You might have thought, given straitened economic times and near-universal concern about global warming and oil supplies that expensive, thirsty SUVs and the companies that make them would be out of favour. But then you look at the recent financial and sales figures from Land Rover – a British marque that makes only off-roaders – and wonder if we’re all really as concerned as we say we are.
The Indian Tata Group’s purchase of Jaguar-Land Rover (or JLR) for US$2.3 billion in 2008 looked badly mistimed. The global downturn added to the pre-existing financial woes: Tata sought UK Government aid for its British outpost, and the closure of factories seemed certain, and of one or both brands not unthinkable.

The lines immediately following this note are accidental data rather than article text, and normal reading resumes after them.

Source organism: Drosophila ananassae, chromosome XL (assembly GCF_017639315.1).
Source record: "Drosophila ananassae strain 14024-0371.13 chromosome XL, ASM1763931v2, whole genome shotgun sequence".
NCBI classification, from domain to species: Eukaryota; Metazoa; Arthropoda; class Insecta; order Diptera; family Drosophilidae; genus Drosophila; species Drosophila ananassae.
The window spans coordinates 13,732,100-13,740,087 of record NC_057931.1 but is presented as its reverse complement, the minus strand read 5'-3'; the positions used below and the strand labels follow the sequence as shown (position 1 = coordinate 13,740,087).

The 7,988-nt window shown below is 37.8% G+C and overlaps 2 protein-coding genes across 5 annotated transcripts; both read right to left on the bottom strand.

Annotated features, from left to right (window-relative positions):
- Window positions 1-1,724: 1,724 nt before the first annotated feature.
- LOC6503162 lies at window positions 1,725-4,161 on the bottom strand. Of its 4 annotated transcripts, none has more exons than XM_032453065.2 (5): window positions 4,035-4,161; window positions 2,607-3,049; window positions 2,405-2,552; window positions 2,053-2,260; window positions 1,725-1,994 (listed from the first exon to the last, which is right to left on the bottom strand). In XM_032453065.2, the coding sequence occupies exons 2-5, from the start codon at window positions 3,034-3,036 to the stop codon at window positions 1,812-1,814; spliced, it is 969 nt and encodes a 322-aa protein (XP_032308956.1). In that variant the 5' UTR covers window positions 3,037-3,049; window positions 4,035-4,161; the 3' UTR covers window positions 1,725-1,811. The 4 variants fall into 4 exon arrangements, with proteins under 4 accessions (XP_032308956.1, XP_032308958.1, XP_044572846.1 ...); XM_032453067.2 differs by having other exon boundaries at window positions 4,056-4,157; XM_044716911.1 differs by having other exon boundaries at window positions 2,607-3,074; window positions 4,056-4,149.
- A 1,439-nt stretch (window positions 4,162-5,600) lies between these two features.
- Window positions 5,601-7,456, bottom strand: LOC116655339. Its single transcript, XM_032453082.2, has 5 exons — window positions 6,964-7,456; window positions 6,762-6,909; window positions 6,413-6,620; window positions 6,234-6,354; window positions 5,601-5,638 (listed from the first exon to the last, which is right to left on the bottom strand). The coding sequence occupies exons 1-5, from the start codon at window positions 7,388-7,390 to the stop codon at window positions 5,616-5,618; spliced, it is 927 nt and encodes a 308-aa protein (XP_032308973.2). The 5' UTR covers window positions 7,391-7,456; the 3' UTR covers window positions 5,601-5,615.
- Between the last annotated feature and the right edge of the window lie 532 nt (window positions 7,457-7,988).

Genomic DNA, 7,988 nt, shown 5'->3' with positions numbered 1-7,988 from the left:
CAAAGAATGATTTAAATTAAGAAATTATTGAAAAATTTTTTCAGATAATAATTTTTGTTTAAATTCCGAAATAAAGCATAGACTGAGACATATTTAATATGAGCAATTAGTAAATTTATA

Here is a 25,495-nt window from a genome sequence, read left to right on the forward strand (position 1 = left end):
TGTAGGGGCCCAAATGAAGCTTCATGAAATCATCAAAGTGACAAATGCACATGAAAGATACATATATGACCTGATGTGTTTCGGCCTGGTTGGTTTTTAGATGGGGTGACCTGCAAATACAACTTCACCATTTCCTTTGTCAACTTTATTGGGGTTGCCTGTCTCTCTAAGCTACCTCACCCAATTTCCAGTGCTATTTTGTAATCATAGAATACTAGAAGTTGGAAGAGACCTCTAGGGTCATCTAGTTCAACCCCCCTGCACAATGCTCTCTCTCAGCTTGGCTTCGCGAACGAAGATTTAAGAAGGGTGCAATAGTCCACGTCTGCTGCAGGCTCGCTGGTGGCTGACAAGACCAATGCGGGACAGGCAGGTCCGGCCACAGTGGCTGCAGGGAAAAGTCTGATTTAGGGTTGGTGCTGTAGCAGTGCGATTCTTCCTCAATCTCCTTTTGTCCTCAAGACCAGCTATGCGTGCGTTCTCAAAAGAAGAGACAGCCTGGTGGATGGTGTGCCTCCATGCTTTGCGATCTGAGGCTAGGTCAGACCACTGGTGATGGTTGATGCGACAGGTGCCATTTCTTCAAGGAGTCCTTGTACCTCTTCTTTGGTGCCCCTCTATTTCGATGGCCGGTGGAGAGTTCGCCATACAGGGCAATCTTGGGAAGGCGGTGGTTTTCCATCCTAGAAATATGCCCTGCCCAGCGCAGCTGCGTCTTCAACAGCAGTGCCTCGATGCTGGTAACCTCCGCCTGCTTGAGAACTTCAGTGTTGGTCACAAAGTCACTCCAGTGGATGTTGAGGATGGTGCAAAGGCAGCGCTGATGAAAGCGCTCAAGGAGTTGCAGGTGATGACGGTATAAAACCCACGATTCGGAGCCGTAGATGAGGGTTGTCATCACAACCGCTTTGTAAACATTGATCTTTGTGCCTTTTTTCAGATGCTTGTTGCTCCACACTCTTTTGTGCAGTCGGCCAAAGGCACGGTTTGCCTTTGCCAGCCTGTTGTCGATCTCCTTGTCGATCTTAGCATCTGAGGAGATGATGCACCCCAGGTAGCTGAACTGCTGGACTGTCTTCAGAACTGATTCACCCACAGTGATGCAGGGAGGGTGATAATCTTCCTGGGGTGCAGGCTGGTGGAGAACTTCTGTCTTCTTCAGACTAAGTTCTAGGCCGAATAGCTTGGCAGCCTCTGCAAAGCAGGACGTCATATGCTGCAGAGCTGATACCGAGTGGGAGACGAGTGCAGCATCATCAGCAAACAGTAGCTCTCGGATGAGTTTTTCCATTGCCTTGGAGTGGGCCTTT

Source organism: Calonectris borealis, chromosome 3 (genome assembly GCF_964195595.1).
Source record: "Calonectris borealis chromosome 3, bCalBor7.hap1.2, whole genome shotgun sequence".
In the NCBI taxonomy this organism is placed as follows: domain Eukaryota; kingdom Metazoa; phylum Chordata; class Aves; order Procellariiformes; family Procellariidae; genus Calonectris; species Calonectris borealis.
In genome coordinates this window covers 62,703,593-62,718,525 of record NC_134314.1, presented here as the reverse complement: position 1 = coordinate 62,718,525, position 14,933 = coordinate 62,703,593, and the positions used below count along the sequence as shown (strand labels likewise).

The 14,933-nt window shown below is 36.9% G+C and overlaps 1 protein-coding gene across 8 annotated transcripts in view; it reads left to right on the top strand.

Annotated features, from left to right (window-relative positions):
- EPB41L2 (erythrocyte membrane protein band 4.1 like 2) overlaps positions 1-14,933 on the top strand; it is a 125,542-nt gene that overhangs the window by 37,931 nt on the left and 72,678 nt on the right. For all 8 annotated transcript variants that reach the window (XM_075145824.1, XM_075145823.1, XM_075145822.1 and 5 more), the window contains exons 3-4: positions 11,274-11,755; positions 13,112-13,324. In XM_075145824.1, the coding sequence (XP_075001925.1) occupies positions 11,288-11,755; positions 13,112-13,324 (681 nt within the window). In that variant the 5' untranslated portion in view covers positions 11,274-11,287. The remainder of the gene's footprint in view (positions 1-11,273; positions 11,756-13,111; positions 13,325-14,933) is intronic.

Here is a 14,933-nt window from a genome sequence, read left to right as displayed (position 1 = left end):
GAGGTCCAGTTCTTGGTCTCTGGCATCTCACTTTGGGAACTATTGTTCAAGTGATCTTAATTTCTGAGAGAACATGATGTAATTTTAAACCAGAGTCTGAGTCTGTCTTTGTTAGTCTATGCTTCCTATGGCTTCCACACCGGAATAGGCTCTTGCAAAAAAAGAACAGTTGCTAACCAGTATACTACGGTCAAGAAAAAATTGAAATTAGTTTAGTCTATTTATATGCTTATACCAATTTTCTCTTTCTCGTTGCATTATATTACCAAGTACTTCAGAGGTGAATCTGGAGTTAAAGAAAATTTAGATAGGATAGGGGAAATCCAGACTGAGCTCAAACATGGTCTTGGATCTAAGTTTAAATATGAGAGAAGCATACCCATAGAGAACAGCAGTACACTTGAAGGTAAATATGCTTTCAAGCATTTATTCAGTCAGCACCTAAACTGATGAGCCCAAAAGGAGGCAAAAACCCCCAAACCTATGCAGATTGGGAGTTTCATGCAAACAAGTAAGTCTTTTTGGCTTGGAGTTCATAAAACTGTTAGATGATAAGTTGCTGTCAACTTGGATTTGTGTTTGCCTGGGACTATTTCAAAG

But in the last financial year, JLR contributed an astonishing US$1.6 billion in profits to Tata’s coffers, with both brands posting strong sales growth. Land Rover provided the bulk of those profits, thanks partly to its popularity in emerging markets such as China where pockets are deep but roads are poor. An SUV makes perfect sense in such areas, and there’s little or none of the social opprobrium that European SUV drivers often feel.
And Land Rover has bounced back without the aid of significant new product: those profits have been made by the existing but excellent Range Rover, Discovery, Freelander and venerable Defender. But they will now be joined by a Land Rover like no other before: one whose styling and off-road ability make it technically an SUV, but which Land Rover hopes you’ll consider alongside style-conscious coupes like the Audi TT. And if it sells in the numbers the hype seems to suggest, next year’s profits will be even healthier.